Volunteer with the Catalina Island Conservancy And Experience the Beauty of the Wildlands Many Opportunities to See Magnificent Landscapes and Give Back. By Laura Mecoy, Catalina Island Conservancy.
One of the best ways for Catalina visitors to experience the Island’s beauty is to volunteer, and the Catalina Island Conservancy offers many opportunities to view magnificent landscapes while traveling to the destinations for beach cleanups and workdays at the James H. Ackerman Native Plant Nursery.”
A Conservancy-trained naturalist will be your guide as you take a beautiful morning drive through Catalina’s wildlands on the way to one of its stunning windward beaches where you’ll join other volunteers in combing the sand for debris,” said Lesly Lieberman, the Conservancy’s individual volunteer coordinator. “It’s a great chance to see parts of the Island you wouldn’t see otherwise and to know that you’ve helped keep Catalina the very special place we all love.”
The beach cleanups are every second Saturday of the month, and they include Ben Weston, Cottonwood, Little Harbor and Shark Harbor beaches. Transportation is provided, leaving Avalon at 9 a.m. and returning by 1 p.m. Every Thursday, volunteers leave Avalon at 7:30 a.m. for the drive to the native plant nursery in the Island’s interior. Volunteers return by noon that day. “I enjoy driving through the interior and seeing the different scenery and how it changes throughout the year,” said Whitey Mendenhall, a Conservancy volunteer for 22 years who escorts volunteers to the nursery. “I enjoy the companionship with other people, going out into the interior and pointing out some of the plant life along the way.”
The Conservancy also has several events during the year that rely in volunteers for their success, including the Conservancy Ball in April, Catalina Film Festival in September, marathons throughout Southern California, remains beautiful and healthy for generations to come.” the year, the Underwater Cleanup in February and Earth Day in April. Every hour of volunteer time is equal to 50 cents in credit that can be exchanged for any gift in the Conservancy’s Explore Store. Among the gifts are Wildlands Express shuttle passes, Jeep EcoTours and memberships that include Free-Wheeler bike passes in the interior. So far in 2014, Conservancy volunteers devoted more than 19,000 hours to protecting and restoring the 88% of the Island under the Conservancy’s stewardship.”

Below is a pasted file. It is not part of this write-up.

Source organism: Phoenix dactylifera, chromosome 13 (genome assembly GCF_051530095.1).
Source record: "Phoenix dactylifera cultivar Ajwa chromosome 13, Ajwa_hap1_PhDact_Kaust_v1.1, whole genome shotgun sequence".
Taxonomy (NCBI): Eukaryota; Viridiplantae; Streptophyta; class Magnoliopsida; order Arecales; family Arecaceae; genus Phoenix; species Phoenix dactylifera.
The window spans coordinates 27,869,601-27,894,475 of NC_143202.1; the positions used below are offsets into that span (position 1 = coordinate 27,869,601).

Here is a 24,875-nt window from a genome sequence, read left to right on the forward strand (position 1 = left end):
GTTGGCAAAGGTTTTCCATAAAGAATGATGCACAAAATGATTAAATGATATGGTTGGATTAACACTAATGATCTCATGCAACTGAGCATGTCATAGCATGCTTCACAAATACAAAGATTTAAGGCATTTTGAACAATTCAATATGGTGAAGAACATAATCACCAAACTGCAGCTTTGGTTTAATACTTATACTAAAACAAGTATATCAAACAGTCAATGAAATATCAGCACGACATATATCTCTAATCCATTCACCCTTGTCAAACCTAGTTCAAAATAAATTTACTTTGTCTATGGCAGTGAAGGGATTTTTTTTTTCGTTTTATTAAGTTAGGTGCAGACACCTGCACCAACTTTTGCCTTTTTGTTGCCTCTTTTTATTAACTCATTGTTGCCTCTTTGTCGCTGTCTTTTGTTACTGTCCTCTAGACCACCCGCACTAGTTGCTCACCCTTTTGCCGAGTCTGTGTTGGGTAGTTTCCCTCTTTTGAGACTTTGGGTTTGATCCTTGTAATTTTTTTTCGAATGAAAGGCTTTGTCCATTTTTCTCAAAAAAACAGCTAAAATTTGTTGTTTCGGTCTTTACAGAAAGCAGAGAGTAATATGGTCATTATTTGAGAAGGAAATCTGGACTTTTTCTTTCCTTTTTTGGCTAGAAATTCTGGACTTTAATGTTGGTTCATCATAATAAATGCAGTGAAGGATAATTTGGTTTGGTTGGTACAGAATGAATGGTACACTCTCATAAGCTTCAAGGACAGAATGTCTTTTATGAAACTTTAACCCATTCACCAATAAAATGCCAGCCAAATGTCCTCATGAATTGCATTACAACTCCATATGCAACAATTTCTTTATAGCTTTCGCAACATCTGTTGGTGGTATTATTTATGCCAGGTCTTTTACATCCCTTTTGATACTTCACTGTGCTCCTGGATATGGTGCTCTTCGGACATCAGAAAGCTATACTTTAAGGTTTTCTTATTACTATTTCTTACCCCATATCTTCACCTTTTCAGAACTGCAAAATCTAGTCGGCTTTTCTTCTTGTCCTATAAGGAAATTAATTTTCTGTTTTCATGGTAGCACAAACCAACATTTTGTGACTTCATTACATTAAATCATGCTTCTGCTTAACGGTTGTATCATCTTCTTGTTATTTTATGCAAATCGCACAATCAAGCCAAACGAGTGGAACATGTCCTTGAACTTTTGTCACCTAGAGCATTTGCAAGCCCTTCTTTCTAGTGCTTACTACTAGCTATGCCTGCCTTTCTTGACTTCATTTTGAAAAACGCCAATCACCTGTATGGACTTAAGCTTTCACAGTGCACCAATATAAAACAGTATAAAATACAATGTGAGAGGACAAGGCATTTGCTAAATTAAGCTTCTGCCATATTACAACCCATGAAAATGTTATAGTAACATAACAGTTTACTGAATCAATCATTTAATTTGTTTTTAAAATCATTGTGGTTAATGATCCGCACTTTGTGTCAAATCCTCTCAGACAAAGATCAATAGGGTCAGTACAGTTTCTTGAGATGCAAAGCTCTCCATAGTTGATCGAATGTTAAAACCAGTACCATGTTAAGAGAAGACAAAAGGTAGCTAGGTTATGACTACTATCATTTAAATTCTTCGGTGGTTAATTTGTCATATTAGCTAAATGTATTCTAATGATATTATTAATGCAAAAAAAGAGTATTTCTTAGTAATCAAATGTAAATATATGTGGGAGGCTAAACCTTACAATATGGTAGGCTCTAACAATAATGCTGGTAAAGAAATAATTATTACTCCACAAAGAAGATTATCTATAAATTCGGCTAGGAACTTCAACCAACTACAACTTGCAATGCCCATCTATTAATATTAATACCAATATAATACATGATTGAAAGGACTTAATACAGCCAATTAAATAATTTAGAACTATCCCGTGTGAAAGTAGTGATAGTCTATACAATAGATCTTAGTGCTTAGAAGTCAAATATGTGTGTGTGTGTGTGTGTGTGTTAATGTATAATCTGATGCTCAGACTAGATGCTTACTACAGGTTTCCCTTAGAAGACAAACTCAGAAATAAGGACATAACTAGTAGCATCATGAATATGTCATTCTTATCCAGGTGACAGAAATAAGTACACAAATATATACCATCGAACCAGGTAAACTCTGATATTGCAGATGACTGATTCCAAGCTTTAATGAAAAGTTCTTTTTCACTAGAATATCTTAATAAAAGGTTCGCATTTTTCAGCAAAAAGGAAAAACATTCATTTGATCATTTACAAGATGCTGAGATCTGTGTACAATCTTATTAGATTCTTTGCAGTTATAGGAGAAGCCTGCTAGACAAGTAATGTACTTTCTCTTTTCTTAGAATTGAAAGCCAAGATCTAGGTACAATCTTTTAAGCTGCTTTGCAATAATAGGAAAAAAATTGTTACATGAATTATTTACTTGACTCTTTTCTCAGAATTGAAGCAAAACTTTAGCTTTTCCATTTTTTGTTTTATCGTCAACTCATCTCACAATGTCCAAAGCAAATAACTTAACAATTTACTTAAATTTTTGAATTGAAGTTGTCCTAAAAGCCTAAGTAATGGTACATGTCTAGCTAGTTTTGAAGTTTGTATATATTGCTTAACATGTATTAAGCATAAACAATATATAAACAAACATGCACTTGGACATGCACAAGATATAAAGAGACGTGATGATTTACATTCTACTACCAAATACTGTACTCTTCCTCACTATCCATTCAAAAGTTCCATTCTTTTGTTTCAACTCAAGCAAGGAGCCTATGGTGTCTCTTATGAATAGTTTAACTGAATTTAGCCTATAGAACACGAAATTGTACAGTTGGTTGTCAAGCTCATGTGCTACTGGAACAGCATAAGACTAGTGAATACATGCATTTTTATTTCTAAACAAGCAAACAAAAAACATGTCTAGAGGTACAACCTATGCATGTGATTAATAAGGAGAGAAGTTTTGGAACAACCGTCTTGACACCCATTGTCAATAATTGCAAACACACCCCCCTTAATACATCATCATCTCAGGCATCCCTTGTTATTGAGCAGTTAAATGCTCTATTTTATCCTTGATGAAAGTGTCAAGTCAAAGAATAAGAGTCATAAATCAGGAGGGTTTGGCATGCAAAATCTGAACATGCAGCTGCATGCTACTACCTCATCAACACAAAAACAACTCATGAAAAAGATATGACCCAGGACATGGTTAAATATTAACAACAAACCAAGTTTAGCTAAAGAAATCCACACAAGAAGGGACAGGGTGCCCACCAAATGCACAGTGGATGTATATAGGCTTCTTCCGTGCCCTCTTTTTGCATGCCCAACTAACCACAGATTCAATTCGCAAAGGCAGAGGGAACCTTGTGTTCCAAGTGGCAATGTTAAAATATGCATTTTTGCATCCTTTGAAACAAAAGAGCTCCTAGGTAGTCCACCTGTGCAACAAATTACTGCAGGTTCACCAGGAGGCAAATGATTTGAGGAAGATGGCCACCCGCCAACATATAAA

The Conservancy relies on volunteers to help it fulfill its mission of protecting and restoring the more than 42,000 acres of wildlands under its stewardship,” said Lieberman. “Please join us and be a part of ensuring this very special place, located just an hour from Southern California, remains beautiful and healthy for generations to come.”
To learn more or volunteer for the Conservancy, please contact Lesly Leiberman at least 48 hours before the volunteer opportunity by calling 310-510-2595 ext. 112 or emailing LLieberman@catalinaconservancy.org.
About the Conservancy Formed in 1972, the Catalina Island Conservancy is one of California’s oldest land trusts. Its mission is to be a responsible steward of its lands through a balance of conservation, education and recreation. Through its ongoing efforts, the Conservancy protects the magnificent natural and cultural heritage of Santa Catalina Island, stewarding approximately 42,000 acres of land and more than 60 miles of rugged shoreline. It provides an airport and 50 miles of biking and nearly 150 miles of hiking opportunities within its road and trail system. The Conservancy conducts educational outreach through two nature centers, its Wrigley Memorial & Botanic Garden and guided experiences in the Island’s rugged interior. Twenty miles from the mainland, the Island is a treasure trove of historical and archaeological sites. It also contains numerous rare and endangered animals and plants. The Island is home to 60 species – and counting – that are found only on Catalina. For additional information, please visit www.catalinaconservancy.org